Friday, July 15, 2011

Refugee law meets international criminals

How should refugee determination processes address the alleged commission of international crimes by refugee claimants? In contrast with the question I discussed last week -- i.e. how should international criminal courts address refugee claims that arise as a result of involvement in their legal processes -- this problem is squarely addressed by the United Nations Convention Relating to the Status of Refugees.
But is the answer as clear as it seems in the text of the Refugee Convention? A recent case from South Africa demonstrates (1) the complicated interaction between the applicable Convention provision and the principle of non-refoulement and (2) the opportunities for creative interchange between refugee law and a system of international criminal law and transitional justice that has become significantly more robust since the Refugee Convention was drafted in 1951.
As any student of refugee law knows, Article 1(F), containing the exclusion clauses, mandates that the Refugee Convention is inapplicable if the adjudicator has "serious reasons for considering" that an applicant has committed a war crime or crime against humanity as defined in the relevant international legal instruments. While in some cases, it may be difficult to determine whether the "serious reasons for considering" standard has been met, in the case of Lieutenant-General Faustin Kayumba Nyamwasa, it is not. Nyamwasa, who held senior leadership positions in the Rwandan Patriotic Front and the Rwandan Patriotic Army, faces indictments in France and Spain for war crimes and crimes against humanity, plus a United Nations report implicates him in serious human rights violations after the Rwandan genocide.
Yet the South African government confirmed last month that it had granted Nyamwasa asylum. Though this decision violates the plain text of the Refugee Convention, the principle of non-refoulement complicates the question of how refugee law must deal with international criminals. Non-refoulement, or non-return to persecution, was created by Article 33 of the Refugee Convention, which applies the principle only to refugees. Article 3 of the UN Convention Against Torture expands the principle to protect any person (not only refugees) as long as there are substantial grounds for believing she would be at risk of torture. Nyamwasa, who has recently and vociferously criticized President Kagame and the RPF, is at serious risk of persecution and torture if returned to Rwanda. South Africa has no obligation under international refugee law to grant Nyamwasa refugee status, but is prohibited by the principle of non-refoulement from sending him back to Rwanda.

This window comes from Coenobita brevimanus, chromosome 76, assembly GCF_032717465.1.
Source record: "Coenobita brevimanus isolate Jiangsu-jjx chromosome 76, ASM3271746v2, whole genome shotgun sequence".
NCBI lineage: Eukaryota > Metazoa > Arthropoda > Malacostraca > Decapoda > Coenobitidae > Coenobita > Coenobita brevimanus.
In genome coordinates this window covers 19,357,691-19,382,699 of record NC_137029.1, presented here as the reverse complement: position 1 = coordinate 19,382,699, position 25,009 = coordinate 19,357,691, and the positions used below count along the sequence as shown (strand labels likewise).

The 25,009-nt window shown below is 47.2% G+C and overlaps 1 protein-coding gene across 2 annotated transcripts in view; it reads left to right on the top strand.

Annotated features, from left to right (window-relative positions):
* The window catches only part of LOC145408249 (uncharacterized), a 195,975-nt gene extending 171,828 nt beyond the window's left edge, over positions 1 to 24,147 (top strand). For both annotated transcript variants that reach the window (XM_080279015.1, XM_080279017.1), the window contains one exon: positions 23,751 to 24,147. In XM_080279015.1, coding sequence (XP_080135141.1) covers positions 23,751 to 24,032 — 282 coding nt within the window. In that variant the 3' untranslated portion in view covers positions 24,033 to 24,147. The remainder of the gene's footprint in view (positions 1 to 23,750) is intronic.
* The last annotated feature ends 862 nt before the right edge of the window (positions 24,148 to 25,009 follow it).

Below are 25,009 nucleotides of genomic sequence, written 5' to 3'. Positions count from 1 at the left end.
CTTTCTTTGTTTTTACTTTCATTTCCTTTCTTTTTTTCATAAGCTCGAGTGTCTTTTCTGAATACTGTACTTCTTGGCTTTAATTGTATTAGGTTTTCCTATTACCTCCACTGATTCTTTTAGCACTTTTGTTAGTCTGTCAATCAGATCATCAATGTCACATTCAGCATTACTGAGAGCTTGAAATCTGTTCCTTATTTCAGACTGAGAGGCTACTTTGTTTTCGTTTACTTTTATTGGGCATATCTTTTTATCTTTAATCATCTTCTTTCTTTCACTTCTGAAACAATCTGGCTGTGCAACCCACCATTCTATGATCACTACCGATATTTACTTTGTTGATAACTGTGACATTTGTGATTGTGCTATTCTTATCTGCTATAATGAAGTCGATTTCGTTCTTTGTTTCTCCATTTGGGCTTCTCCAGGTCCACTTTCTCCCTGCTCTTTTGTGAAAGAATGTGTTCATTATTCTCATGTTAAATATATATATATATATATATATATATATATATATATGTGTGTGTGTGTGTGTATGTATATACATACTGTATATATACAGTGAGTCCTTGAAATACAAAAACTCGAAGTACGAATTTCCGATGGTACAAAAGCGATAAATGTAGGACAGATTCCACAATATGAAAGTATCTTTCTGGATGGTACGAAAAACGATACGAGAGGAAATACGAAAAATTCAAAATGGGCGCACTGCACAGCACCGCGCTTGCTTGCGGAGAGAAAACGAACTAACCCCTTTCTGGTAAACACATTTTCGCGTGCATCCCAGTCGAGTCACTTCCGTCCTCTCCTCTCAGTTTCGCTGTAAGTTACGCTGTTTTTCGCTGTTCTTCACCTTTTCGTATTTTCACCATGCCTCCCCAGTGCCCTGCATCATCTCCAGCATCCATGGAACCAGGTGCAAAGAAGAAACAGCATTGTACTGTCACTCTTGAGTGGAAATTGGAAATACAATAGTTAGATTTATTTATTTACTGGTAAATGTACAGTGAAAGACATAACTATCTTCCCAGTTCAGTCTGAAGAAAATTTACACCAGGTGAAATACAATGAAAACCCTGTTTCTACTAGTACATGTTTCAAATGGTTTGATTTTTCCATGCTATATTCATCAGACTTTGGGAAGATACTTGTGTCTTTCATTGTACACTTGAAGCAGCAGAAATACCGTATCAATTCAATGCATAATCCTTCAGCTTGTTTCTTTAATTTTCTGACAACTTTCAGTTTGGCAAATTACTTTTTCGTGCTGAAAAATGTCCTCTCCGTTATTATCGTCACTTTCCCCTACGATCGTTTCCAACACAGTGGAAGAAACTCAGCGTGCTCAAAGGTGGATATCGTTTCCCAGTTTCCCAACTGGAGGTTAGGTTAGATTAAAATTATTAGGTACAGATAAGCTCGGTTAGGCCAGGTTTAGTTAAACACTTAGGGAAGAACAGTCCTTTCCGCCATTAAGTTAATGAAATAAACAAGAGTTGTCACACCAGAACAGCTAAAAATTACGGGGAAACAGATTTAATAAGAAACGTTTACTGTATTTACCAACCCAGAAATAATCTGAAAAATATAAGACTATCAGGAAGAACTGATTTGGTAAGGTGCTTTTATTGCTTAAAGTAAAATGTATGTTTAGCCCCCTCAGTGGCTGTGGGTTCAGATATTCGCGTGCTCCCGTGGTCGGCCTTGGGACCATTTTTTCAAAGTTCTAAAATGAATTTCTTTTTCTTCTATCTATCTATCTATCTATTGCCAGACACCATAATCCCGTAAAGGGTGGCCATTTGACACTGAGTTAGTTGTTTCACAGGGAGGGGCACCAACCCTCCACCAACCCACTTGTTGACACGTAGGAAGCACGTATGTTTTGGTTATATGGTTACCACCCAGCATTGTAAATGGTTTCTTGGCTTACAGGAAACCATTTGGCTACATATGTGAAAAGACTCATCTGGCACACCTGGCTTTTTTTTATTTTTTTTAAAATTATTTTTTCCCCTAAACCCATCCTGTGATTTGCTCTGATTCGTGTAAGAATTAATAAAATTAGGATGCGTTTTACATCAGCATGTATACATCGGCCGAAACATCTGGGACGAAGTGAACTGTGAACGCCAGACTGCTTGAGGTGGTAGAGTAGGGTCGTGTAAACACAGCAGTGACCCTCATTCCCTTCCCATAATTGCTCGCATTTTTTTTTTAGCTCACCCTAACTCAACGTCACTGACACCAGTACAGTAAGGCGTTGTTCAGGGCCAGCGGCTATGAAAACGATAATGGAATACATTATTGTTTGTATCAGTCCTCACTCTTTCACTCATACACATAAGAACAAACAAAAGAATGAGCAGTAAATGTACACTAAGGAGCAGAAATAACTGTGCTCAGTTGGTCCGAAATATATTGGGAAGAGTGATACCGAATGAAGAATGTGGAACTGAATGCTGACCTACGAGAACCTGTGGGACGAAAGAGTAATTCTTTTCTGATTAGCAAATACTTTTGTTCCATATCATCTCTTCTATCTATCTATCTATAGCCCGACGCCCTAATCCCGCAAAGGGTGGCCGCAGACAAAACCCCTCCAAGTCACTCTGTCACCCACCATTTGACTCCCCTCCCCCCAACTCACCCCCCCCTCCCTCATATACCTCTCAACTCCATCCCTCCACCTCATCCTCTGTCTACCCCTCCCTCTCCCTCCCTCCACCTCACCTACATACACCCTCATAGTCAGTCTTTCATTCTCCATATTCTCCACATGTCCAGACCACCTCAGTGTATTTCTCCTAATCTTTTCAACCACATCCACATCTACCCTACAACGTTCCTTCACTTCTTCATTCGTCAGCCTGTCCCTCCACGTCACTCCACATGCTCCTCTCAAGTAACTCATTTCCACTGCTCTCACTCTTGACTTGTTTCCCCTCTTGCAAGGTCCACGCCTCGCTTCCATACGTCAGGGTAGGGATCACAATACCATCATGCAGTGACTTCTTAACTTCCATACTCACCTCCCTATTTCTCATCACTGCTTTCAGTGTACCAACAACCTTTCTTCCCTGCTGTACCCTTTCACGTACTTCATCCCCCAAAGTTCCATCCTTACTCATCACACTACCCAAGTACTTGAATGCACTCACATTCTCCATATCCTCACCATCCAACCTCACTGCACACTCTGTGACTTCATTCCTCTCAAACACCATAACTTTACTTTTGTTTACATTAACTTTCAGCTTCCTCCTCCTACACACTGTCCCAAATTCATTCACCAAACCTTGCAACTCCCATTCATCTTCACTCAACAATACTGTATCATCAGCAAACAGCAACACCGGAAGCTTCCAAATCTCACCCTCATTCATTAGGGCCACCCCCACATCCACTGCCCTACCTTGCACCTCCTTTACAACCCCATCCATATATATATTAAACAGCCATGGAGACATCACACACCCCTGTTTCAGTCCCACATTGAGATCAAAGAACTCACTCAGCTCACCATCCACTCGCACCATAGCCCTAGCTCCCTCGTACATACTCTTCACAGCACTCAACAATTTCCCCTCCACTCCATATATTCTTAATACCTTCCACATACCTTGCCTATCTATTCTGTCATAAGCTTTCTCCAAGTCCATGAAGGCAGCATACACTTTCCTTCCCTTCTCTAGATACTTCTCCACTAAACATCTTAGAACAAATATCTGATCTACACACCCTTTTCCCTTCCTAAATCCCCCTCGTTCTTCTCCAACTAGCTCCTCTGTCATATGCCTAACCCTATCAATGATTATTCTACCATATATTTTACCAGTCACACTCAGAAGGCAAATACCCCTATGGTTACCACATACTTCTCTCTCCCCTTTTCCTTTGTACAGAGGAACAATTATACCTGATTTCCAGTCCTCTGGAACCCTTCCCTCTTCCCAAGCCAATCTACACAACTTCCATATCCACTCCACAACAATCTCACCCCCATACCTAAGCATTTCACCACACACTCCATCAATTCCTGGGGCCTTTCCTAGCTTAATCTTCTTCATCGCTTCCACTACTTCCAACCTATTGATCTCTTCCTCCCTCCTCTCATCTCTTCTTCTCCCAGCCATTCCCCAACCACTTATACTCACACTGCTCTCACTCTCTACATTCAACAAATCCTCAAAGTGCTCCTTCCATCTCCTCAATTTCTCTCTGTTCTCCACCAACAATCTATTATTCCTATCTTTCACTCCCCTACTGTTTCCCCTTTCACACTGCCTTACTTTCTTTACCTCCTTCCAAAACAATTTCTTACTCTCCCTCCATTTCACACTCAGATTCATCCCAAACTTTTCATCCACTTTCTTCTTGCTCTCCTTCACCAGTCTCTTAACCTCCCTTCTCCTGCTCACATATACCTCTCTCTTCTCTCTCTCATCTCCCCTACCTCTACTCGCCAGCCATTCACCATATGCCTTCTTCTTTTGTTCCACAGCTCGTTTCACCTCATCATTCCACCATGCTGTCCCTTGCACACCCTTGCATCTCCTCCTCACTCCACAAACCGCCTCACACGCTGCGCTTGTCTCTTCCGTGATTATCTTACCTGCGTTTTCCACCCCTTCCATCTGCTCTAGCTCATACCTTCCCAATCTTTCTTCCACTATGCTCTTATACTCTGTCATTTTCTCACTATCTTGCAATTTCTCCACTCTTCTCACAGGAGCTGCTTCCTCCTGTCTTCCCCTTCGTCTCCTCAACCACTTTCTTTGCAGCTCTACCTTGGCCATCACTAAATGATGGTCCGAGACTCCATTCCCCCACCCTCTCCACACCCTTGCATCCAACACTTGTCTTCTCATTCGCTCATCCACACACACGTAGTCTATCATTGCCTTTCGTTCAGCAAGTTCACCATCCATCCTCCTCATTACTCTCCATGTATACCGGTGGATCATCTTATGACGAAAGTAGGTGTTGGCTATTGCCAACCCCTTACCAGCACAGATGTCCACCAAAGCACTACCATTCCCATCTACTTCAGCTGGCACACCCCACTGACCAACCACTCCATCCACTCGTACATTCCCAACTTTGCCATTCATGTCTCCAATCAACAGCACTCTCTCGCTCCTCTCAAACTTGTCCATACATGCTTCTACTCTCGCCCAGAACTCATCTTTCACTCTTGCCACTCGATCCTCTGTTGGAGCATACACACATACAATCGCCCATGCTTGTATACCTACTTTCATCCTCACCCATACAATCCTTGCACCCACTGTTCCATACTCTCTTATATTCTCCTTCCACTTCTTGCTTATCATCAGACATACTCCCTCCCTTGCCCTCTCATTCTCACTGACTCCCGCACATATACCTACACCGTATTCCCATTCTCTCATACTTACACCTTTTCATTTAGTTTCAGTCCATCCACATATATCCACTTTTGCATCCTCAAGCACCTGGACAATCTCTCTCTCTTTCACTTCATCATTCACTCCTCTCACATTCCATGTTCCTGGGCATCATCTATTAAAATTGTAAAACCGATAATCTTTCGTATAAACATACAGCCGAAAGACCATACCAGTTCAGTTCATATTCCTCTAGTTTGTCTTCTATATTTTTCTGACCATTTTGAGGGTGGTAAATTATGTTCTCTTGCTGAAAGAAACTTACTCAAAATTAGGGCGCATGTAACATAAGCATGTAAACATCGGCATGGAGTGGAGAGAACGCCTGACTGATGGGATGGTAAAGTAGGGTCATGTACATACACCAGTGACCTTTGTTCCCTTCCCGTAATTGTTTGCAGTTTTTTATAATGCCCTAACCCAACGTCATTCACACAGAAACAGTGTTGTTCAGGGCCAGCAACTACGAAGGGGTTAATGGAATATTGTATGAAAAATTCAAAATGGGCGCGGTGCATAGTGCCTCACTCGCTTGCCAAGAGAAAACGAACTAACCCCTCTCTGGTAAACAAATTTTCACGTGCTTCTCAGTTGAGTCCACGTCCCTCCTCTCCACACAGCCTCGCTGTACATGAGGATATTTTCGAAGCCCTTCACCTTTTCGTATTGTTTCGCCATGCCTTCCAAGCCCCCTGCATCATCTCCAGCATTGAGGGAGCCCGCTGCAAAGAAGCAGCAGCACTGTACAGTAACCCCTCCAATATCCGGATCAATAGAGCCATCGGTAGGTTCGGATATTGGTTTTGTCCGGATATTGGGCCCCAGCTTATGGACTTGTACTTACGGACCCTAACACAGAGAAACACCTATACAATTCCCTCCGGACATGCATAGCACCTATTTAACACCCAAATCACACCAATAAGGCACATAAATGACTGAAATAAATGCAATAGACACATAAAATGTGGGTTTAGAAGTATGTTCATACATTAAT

What's next for Nyamwasa? This briefing paper by two advocates of the South African High Court, Anton Katz and Max du Plessis, suggests some options. Withdrawal of refugee status may be appropriate if Nyamwasa omitted mention of his involvement in international crimes in his application. While South Africa can't return him to Rwanda, it can assist in ensuring that he is held accountable for these crimes, either through the exercise of universal jurisdiction or by sending him to France or Spain. Thinking creatively, the advocates suggest that the South African Minister of Home Affairs might allow Nyamwasa to remain in South Africa under the condition that he provide information about the human rights violations perpetrated by the Rwandan Patriotic Army -- a refugee law version of the South African Truth and Reconciliation Commission. As the interactions between principle of non-refoulement and international criminal law multiply and create similar challenges, it will be important to keep in mind the need for such innovative routes forward.

(Hat tip to the excellent Forced Migration Current Awareness blog, which also recently posted a collection of resources on international criminal law and refugee law.)

1 comment:

Kevin Jon Heller said...


The flipside of this issue is also important: what happens to individuals who are acquitted by international tribunals but cannot return to their home country? Andre Ntagerura was acquitted by the ICTR in 2004 and had his acquittal confirmed in 2006, but he was still living in a UN safehouse in Arusha as of late 2009. (I think, but am not sure, that he is still there.) He cannot safely return to Rwanda, and no country will take him despite his acquittal, because courts have interpreted 1(F) to be satisfied by the mere fact of an indictment. Such a situation makes a mockery of international criminal justice. If the international community is willing to make arrangements for imprisoning convicted defendants, it needs to make arrangements for relocating acquitted ones.

Please forgive the shameless self-promotion, but I published an essay on this issue in the Leiden Journal of International Law in 2008: